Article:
The implosion of crypto exchange FTX is about to come in for more scrutiny in Washington, with a key House committee announcing a hearing and Treasury Secretary Janet Yellen saying more effective industry oversight is needed.
The exchange has sought bankruptcy protection, and its CEO and founder has resigned, in moves that sent shocks through the crypto industry.
Lawmakers and the Biden administration are calling for a closer look at FTX specifically and for better oversight of crypto markets in general.
On Wednesday, House Financial Services Committee Chair Maxine Waters, a California Democrat, and the panel’s top Republican, Rep. Patrick McHenry of North Carolina, announced in a statement that they plan to hold a hearing in December focused on “the collapse of FTX and the broader consequences for the digital asset ecosystem.”
The statement said the committee “expects to hear from the companies and individuals involved, including Sam Bankman-Fried, Alameda Research, Binance, FTX, and related entities, among others.” Bankman-Fried was CEO of FTX before his resignation.
Also on Wednesday, Yellen said in a statement: “The recent failure of a major cryptocurrency exchange and the unfortunate impact that has resulted for holders and investors of crypto assets demonstrate the need for more effective oversight of cryptocurrency markets.” She did not mention FTX by name but had made similar comments about the company last week to Bloomberg News.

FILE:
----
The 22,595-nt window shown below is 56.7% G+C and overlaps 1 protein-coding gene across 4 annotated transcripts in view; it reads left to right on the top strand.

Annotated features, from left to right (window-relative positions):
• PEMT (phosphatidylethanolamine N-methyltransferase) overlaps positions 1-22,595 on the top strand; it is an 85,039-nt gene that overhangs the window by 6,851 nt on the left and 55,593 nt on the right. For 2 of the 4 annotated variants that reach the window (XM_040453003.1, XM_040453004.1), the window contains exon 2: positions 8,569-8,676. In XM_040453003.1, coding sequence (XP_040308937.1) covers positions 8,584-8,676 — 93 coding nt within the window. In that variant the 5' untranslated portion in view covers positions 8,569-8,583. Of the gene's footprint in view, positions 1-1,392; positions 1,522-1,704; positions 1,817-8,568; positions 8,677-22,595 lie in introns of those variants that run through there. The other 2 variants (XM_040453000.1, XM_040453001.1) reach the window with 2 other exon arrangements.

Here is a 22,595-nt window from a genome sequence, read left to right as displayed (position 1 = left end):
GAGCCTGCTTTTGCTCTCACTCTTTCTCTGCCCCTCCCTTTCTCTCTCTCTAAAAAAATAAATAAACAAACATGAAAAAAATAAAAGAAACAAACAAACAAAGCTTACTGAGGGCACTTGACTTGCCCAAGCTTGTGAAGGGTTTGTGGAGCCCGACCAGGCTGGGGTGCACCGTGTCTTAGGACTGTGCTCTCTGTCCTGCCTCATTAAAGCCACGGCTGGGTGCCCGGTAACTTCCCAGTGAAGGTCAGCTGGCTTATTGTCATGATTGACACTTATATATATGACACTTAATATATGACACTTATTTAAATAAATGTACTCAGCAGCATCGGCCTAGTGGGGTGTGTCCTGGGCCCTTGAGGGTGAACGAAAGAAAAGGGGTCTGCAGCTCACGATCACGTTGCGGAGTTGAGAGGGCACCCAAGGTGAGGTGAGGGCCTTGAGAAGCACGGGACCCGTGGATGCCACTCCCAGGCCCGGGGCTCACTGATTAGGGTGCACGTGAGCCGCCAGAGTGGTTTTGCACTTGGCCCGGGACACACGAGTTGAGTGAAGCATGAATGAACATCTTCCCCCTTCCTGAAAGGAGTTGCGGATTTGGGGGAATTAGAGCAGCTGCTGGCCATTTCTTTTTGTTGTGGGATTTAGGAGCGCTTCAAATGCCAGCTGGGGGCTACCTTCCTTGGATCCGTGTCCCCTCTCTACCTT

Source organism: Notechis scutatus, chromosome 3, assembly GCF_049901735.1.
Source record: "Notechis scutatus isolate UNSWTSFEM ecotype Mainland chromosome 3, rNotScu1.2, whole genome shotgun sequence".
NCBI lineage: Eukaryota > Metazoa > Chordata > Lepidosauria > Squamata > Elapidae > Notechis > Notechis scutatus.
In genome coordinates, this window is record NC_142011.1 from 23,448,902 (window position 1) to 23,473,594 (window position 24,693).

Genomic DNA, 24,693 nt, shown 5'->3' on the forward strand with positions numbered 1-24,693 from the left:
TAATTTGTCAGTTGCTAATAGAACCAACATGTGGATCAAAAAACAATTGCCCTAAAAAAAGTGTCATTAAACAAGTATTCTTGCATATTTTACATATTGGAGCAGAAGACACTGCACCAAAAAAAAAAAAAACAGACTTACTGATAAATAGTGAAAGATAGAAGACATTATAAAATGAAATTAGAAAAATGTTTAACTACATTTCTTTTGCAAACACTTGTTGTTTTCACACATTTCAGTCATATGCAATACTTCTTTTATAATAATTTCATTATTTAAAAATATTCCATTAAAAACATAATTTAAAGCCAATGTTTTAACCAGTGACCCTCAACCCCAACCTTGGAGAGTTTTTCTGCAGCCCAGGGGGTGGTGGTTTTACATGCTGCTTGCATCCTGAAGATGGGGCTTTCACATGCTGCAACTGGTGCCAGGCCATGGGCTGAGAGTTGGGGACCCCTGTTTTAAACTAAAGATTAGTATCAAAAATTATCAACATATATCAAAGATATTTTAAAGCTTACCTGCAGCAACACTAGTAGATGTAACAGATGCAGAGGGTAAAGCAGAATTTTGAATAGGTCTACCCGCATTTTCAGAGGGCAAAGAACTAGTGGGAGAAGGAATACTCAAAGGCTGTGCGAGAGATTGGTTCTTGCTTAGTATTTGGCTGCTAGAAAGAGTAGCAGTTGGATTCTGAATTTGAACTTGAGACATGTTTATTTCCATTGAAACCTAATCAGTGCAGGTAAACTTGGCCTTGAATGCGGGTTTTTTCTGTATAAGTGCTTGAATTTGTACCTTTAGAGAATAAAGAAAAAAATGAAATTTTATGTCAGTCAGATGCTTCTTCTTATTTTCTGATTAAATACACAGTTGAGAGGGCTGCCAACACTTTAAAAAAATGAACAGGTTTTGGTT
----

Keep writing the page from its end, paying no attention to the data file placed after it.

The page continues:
Congress and the federal government must “move quickly to fill the regulatory gaps the Biden Administration has identified” where existing rules don’t offer enough investor protection, she said.
Yellen noted that the administration has identified risks including “comingling of customer assets, lack of transparency, and conflicts of interest,” and said they “were at the center of the crypto market stresses observed over the past week.”
Democrats held the Senate in the midterm elections, but Republicans appear poised to gain control of the House of Representatives, blurring the outlook for near-term crypto legislation.
At a Tuesday hearing, Sen. Pat Toomey, a Pennsylvania Republican who is retiring from his seat at the end of the term, said FTX’s collapse wasn’t caused by the type of assets the firm held but by how the company used them, suggesting that the crypto exchange’s failure isn’t an indictment of digital assets.
Also read: ‘It feels very much like the Wild West.’ Crypto hedge funds linked to FTX fallout may struggle to recover lost assets, say managers
Related: Why do people invest in crypto? ‘It’s partly fraud and partly delusion,’ says Charlie Munger.